Welcome again to the Good Morning America and Nightline viewers who are still finding their way here for the first time. You've come by just as I finish a series of three posts on climate change and what to do about it.
Yesterday I wrote about how we can all help reduce climate change by driving less, flying less and using less power. But when I talked to environmentalist Bill McKibben on the phone last weekend, he added that “If you want to have a real impact on the climate problem, after you screw in your new compact fluorescent light bulbs, you should also see if you should screw in a new congressman.”
What Bill meant is that none of us can, for example, get a mass transit system built—which would decrease driving and its carbon emissions—through individual action. Nor can any one person force the automobile industry to increase gas efficiency. On the other hand, we can get together and join forces and show the Congress, mayors, governors, city councilors and other elected officials that we care about climate change so they will take these actions on our behalf.
Now, I’m not saying we need to vote for any particular party. Protecting the environment is neither a Republican nor Democratic issue. After all, one of the current bills intended to cap greenhouse gasses in the Senate is cosponsored by both Democratic and Republican candidates for President—Barack Obama and John McCain. The trick is for those of us who care about climate change—both Republicans and Democrats—to choose representatives from our respective parties who put the environment at the top of the agenda.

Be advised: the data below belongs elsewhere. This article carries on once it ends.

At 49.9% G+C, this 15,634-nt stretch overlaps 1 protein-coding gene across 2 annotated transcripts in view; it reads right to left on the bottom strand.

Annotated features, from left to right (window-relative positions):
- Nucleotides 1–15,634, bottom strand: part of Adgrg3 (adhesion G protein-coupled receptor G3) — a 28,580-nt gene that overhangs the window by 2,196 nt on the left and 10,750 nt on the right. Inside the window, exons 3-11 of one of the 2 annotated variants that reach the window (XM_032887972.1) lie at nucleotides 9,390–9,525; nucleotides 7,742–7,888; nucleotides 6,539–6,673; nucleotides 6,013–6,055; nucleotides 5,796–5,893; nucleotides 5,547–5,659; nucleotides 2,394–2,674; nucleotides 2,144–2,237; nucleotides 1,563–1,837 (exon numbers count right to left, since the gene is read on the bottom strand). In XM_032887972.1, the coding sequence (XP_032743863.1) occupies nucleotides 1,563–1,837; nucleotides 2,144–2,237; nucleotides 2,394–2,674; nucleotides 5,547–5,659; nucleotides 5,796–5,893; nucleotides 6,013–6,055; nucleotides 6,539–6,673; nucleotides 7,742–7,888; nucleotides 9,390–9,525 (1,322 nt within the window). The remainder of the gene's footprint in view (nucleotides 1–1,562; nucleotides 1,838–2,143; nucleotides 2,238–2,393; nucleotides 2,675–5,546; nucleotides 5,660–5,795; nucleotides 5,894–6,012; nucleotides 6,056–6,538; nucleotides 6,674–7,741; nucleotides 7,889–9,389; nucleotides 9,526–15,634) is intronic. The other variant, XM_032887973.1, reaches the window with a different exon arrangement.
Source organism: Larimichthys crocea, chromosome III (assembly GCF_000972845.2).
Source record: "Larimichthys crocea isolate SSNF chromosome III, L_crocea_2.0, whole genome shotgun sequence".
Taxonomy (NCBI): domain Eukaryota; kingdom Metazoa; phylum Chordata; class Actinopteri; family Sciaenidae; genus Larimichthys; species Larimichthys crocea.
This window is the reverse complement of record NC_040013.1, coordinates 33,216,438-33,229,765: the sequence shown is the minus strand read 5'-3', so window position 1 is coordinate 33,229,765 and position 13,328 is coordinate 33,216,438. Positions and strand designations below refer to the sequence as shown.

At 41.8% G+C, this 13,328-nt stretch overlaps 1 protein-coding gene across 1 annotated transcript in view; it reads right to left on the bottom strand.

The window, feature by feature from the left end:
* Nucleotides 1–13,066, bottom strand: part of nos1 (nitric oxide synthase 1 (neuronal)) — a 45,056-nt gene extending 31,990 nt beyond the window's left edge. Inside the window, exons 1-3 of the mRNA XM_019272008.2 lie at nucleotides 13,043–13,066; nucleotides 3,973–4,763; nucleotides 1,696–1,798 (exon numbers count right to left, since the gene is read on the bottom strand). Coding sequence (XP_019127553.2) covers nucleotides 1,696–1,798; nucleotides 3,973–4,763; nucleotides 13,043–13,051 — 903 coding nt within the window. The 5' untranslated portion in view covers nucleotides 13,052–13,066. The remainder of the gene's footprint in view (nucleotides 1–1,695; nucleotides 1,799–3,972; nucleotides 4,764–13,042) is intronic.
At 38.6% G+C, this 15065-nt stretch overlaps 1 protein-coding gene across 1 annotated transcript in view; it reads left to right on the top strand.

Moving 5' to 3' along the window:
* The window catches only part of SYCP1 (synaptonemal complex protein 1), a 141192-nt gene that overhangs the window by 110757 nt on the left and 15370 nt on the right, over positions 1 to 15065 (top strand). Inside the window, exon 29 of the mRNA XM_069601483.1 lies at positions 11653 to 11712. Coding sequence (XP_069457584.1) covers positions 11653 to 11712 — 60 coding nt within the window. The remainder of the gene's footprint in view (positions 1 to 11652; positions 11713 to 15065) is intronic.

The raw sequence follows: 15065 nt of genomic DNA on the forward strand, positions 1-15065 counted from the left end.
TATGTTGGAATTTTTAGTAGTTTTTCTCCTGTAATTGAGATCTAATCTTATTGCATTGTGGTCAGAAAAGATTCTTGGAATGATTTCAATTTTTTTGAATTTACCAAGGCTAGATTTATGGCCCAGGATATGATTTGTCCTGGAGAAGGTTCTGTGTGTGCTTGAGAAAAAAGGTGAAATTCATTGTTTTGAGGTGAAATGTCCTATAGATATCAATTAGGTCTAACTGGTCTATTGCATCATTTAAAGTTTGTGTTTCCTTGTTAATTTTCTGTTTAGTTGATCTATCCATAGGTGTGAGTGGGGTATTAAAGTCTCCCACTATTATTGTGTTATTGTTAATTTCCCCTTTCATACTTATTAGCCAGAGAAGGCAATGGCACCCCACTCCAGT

Questions to ask about your city, state and national candidates to ensure that they take climate change seriously:
- Do you support an 80 percent cut in greenhouse gas emissions by 2050 (to read why this is important, go here)?
- Are you willing to support a moratorium on building coal burning electricity plants to support that goal?
- Do you support a 40 miles per gallon standard for cars in the near future?
- Would you fund alternative energy projects?
- How else do you see our moving toward the 80 percent cut?
Another good idea is to write to your congressman to tell him and her that these issues are important to you. For a good guide on writing to your congressman and asking for action on climate change, click here and scroll down.
Since my TV appearances yesterday, I’ve been barraged with another bout of emails asking about toilet paper alternatives. I don’t, as my regular readers know, discuss my toilet habits. A boy has got to keep some secrets. But I understand your fascination, so here is an article on an alternative to TP.